ESC president is cautioned over appointment email
THE president of Education has accepted that an email he sent to a civil servant over a controversial appointment was ‘intemperate’, after an independent panel found that he had breached the States members code of conduct in two places.
Both breaches were judged to be minor and cautions were issued, which have been accepted by Matt Fallaize.
The panel ruled that the email Deputy Fallaize sent his then chief secretary was ‘ill-judged’ and contravened section 9 of the code which dictates that States members must at all times treat civil servants with ‘respect and courtesy’.
Deputy Fallaize sent the email after an appointment panel did not give the job of head of curriculum and standards to his preferred candidate.
In the email he accused the civil servant of a ‘deliberately obstructive act’ and he threatened an expression of no confidence in her.
The second breach was in regard to section 10, which states that politicians must uphold the impartiality of the civil service and not ask civil servants to act in a manner which would conflict with the civil service code.
The panel found that Deputy Fallaize was not sufficiently familiar with the civil service code, but it also noted that he had not attempted to force a course of action.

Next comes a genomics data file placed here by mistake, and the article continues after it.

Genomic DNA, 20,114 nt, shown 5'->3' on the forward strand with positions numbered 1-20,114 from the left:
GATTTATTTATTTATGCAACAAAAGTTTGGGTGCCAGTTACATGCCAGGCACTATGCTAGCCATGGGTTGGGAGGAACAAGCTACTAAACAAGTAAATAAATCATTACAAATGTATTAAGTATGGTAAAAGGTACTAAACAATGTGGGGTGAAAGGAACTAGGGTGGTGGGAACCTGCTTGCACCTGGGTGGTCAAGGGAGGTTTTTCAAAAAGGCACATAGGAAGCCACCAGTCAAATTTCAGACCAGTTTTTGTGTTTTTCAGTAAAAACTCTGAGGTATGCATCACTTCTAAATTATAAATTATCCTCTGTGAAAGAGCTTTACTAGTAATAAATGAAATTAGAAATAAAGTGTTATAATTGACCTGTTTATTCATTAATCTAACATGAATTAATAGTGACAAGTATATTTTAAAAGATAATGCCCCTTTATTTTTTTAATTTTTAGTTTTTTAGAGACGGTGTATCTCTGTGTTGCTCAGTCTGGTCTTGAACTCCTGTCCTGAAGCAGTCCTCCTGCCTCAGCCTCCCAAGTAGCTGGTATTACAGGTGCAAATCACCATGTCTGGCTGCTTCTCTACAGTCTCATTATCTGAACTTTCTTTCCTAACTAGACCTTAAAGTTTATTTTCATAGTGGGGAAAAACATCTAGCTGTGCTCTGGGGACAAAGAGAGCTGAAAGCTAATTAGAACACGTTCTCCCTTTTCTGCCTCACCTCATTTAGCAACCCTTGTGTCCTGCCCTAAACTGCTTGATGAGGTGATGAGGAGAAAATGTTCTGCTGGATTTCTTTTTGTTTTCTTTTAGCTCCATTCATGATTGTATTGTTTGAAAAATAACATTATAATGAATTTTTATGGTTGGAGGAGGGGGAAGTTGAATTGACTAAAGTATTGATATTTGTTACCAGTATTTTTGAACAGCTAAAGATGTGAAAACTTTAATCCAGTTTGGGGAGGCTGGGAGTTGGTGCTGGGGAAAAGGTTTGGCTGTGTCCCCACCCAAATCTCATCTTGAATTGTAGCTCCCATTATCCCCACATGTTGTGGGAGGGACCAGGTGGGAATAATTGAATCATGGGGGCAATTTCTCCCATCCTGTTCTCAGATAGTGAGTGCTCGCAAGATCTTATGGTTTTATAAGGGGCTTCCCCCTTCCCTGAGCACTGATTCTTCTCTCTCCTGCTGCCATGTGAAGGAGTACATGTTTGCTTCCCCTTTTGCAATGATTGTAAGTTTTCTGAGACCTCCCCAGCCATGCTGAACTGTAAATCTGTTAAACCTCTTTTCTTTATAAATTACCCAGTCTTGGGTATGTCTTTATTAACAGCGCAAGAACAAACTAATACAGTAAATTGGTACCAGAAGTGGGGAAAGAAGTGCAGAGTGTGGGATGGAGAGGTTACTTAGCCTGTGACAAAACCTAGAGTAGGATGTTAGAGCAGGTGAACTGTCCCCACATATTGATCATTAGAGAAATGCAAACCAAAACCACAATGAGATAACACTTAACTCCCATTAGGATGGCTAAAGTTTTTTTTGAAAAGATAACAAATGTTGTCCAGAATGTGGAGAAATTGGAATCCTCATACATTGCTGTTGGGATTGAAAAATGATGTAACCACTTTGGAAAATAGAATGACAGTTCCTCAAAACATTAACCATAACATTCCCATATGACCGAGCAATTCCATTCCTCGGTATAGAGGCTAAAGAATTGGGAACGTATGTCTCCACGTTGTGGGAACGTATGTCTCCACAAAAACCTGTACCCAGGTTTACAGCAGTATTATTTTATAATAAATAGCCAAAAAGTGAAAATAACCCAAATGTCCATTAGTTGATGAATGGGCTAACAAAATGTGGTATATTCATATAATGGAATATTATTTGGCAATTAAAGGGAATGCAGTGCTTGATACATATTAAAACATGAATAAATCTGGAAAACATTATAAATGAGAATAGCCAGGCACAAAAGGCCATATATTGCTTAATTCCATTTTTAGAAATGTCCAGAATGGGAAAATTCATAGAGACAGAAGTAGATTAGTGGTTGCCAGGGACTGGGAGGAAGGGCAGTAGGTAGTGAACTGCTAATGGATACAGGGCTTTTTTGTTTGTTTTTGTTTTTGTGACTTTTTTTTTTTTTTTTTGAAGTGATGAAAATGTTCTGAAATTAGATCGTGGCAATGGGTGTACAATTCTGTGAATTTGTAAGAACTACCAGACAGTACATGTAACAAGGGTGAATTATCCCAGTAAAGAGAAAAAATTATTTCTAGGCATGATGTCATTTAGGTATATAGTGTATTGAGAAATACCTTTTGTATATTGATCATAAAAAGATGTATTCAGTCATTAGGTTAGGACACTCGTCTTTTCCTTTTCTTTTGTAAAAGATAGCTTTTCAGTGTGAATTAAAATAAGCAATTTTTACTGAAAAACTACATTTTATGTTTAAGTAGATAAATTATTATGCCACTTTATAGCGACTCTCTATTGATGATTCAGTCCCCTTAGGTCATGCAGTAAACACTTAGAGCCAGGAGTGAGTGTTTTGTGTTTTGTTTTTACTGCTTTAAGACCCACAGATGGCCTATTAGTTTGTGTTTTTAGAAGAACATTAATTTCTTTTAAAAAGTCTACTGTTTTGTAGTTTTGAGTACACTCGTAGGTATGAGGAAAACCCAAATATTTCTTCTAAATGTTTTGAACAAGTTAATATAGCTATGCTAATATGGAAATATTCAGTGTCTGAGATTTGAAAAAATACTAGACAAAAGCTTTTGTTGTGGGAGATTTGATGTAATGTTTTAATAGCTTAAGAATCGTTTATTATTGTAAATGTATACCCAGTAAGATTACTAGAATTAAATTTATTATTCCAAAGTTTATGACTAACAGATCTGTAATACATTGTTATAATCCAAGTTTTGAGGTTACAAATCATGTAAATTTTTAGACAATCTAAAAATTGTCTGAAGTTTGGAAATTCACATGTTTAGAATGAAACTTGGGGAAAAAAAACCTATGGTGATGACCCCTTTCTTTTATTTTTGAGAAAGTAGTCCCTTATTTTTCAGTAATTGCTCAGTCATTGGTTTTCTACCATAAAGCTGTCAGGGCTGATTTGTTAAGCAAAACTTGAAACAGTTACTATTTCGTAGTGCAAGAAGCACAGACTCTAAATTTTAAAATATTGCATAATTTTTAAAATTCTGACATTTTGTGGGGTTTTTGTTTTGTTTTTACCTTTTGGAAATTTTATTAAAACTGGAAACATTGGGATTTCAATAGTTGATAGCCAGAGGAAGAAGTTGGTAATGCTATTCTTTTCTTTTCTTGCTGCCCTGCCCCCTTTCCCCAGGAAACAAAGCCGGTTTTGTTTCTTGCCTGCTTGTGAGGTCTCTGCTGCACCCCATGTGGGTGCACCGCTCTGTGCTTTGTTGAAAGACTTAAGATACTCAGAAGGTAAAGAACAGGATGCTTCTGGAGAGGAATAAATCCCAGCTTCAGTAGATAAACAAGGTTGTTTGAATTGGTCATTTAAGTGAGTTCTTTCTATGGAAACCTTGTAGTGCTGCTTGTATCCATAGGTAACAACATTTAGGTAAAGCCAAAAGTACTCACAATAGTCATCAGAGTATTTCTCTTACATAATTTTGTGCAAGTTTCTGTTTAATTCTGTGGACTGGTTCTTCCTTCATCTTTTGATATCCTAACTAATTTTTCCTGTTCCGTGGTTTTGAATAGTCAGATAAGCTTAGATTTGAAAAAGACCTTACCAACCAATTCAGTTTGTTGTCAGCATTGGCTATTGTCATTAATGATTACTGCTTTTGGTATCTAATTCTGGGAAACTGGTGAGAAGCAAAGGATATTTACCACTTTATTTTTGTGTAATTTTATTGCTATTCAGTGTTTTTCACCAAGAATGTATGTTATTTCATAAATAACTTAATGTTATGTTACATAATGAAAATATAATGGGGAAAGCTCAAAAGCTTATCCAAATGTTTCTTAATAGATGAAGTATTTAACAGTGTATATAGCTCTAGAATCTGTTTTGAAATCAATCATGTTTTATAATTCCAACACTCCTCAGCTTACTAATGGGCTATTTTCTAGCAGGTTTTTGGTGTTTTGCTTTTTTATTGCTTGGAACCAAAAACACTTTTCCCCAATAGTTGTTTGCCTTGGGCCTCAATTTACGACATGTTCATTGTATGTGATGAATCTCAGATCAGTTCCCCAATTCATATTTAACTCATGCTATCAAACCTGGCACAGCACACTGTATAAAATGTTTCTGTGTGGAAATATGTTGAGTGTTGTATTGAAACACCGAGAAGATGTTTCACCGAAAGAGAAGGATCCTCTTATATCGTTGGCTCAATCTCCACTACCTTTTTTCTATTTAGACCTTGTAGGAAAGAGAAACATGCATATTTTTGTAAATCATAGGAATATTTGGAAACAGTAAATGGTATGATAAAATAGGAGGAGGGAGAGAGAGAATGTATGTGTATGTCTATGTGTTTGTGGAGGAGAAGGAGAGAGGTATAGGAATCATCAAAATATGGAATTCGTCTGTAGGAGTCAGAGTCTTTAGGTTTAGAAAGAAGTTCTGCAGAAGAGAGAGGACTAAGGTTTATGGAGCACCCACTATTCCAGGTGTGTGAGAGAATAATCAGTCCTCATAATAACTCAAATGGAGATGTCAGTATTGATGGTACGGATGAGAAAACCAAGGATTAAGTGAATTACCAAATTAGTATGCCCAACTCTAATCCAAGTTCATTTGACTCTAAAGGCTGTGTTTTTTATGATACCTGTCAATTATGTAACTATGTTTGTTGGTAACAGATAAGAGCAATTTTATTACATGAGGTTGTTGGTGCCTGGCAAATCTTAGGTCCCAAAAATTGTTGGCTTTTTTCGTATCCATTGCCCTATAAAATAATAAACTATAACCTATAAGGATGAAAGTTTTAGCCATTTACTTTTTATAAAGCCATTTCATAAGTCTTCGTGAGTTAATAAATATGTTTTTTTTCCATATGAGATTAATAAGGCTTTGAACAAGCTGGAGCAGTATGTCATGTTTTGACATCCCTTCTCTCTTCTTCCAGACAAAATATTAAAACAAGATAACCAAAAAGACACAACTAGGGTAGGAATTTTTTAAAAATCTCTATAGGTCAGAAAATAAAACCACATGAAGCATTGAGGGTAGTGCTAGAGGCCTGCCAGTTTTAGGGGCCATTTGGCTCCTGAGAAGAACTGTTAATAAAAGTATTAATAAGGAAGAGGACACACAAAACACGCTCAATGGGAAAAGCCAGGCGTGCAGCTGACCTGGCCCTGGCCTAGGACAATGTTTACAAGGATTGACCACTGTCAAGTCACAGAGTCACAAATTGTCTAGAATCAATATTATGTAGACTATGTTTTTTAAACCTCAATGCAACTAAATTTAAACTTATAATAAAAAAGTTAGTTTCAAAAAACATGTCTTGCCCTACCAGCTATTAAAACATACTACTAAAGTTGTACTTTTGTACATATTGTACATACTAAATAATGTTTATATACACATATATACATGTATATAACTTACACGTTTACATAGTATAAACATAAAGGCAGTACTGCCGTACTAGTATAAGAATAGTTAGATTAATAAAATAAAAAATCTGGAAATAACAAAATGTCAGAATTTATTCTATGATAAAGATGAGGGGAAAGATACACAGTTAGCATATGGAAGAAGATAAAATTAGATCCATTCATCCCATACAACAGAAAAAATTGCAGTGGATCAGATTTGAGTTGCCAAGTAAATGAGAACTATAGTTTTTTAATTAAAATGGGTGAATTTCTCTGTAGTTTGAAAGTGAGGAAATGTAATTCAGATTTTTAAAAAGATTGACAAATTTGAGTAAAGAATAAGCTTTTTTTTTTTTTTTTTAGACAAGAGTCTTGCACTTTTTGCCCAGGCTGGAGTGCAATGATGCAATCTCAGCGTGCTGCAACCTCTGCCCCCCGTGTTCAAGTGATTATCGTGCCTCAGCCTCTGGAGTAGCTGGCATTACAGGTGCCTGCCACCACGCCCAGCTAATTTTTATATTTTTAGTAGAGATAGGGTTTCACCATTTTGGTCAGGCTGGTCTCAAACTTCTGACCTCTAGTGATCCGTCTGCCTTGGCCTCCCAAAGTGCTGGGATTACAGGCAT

‘In believing that matters could be arranged to ensure that a particular person could be appointed, Deputy Fallaize appeared not to be fully aware of the implications of the civil service code nor of the constraints under which deputies and civil servants operate which was a breach of the code.
‘However, although he was unhappy with the outcome of the interview process for the position of head of curriculum and standards (which led to the aforementioned email being sent) because he had expected and assumed that a particular person would be appointed to the position, he had not required that to happen.’
The complaint was lodged to the by Carl Meerveld last year, and it concerned the actions of all members of Education, Sport & Culture with regard to four sections of the code of conduct.
Deputy Meerveld had alleged had the whole committee had acted improperly and pressured civil servants and turned the appointments process into a sham.
However the panel ruled that Deputies Richard Graham, Rhian Tooley, Mark Dorey and Peter Roffey had not transgressed the rules and complaints against them were dismissed.
In response to the panel’s findings Deputy Fallaize said he accepted the two cautions.
‘I sent an email to an official which I accept was intemperate and the panel found that I was not sufficiently familiar with the civil service code of conduct.’
He also criticised Deputy Meerveld, and accused him of using the code of conduct panel as a political weapon.
‘Political disagreements are healthy, but they need to be left at the door of the States’ chamber.
‘Deputies and former deputies and those who would like to be deputies might like to reflect on the wisdom of using the code to pursue their political disagreements and personal rivalries.
‘Doing so undermines the code and puts the panel in an extremely difficult position.’